The federal government has shown a curious inconsistency in its concern for wildlife over the past quarter century or so.
Early in that period, the plight of the spotted owl was deemed so dire that, by way of a federal judge’s ruling and the subsequent policies of several federal agencies, it was decided that only a drastic curtailment of logging on public lands could fix the problem.
Northwest salmon and steelhead runs were afforded similarly aggressive protection.
By contrast, the region’s burgeoning wind power industry, largely a product of the past decade, has about it the feel of a 19th century gold rush.
Hundreds of turbines have gone up in Oregon alone. Yet the feds (and to an extent the state), although they concede in their voluminous studies the potentially harmful effects of this rapid build-up, don’t seem inclined to exert the government’s considerable power to significantly slow the pace of wind farm construction, at least until there are more answers than questions about those effects.
If anything, federal and state officials emphasize the purported benefits of wind energy rather than these poorly understood potential pitfalls, which might include things other than the obvious collisions between birds and bats and turbine blades.
A study done a few years ago by the Oregon Department of Fish and Wildlife, for example, recommends that, in assessing the long-term effects of wind development in its entirety, rather than the effects of a single farm, agencies consider not only the obvious detriments – raptors killed by spinning turbine blades – but also less-direct benefits to wildlife habitat.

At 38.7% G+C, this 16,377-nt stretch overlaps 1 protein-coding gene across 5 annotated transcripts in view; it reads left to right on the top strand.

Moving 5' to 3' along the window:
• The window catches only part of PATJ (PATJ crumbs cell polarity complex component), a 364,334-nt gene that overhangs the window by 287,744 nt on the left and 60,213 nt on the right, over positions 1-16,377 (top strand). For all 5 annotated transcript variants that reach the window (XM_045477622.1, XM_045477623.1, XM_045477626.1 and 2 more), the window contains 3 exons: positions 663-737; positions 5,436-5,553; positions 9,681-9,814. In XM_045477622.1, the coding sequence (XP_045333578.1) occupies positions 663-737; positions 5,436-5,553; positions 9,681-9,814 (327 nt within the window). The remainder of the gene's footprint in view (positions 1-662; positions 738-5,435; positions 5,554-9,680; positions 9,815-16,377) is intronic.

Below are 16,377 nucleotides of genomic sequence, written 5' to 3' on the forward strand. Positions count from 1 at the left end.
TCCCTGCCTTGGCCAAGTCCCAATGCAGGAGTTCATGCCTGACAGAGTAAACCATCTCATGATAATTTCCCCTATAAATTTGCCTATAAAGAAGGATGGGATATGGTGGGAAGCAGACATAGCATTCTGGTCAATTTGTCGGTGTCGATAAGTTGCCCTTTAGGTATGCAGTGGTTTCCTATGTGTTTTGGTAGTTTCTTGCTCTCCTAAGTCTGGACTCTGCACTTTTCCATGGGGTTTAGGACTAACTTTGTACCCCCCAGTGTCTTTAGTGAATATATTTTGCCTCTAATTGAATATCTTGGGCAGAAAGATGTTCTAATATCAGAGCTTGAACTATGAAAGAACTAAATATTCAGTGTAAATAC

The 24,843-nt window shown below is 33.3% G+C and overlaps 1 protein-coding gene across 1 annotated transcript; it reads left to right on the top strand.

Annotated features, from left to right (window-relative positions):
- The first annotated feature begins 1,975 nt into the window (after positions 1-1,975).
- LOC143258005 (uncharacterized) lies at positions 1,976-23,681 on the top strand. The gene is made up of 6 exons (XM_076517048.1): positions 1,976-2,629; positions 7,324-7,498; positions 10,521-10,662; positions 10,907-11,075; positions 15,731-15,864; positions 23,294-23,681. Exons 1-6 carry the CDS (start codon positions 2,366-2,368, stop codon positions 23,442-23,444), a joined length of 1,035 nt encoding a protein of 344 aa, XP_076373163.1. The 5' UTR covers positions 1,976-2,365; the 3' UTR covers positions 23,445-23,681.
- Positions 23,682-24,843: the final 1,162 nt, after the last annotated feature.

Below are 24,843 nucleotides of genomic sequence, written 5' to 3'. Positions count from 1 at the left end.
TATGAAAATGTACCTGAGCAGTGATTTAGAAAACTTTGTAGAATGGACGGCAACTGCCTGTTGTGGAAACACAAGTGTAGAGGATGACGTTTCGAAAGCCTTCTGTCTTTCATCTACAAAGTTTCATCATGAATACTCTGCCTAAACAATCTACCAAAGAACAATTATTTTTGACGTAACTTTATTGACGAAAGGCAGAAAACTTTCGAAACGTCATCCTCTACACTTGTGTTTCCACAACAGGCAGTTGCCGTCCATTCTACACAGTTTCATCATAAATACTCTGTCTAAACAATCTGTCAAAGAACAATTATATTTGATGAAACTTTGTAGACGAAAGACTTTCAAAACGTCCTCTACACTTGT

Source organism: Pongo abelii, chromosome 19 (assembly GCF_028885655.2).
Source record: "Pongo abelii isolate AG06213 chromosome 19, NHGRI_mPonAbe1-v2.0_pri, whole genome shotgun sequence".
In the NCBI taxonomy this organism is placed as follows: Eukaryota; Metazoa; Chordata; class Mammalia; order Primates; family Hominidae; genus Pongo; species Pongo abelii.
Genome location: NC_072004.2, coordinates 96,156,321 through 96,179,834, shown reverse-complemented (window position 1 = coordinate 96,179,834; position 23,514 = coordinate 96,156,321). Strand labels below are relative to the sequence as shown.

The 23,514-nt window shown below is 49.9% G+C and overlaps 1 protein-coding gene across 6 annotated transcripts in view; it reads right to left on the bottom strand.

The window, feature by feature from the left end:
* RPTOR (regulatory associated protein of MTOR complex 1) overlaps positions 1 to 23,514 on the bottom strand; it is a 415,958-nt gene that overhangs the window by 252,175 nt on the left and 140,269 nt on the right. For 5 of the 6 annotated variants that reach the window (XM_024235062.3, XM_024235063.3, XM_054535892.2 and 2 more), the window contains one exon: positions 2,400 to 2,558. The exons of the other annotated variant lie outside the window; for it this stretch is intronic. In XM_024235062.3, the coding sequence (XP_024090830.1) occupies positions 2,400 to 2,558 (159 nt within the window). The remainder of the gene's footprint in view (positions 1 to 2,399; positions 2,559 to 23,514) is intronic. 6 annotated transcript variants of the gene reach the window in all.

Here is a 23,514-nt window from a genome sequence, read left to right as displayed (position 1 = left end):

The ODFW study, which is part of a larger analysis that also involved federal agencies, argues that because wind farms can help reduce the effects of global climate change, that benefit should be balanced against the downside of some birds getting sliced up.
This is not unreasonable, of course. All effects should be taken into account – the good and the bad, both locally and, if possible, globally.
Yet this seems incongruent compared with the general government attitude toward, say, hydroelectric dams on the Columbia and Snake rivers.
Those dams rank favorably, on the green scale, with wind farms – neither source relies on carbon dioxide-spewing fossil fuels.
But agencies don’t seem as enthusiastic about jotting that advantage on the positive side of the dams’ ledger.
The focus, rather, seems to be on whether the dams’ appetite for anadromous fish is enough to warrant their removal.
To be clear: We’re not opposed to building more wind farms in Oregon and elsewhere.
We believe wind is a vital source of energy as we prepare for a post-petroleum future.
But the government, at whatever level, would be irresponsible (and not a little hypocritical) to treat wind energy as a unique case.
That’s the brand of shortsightedness that got us into trouble in the forests.
If we act as though harnessing the wind now is more important than making a reasonable prediction about the environmental cost decades later, then we might face some unpleasant choices in the future.
In the past we’ve had to pit spotted owls against mill jobs. Today we ponder salmon and megawatts of hydropower.
Twenty years from now we don’t want to have to decide between felling those forests of turbines, or preserving populations of hawks and eagles.
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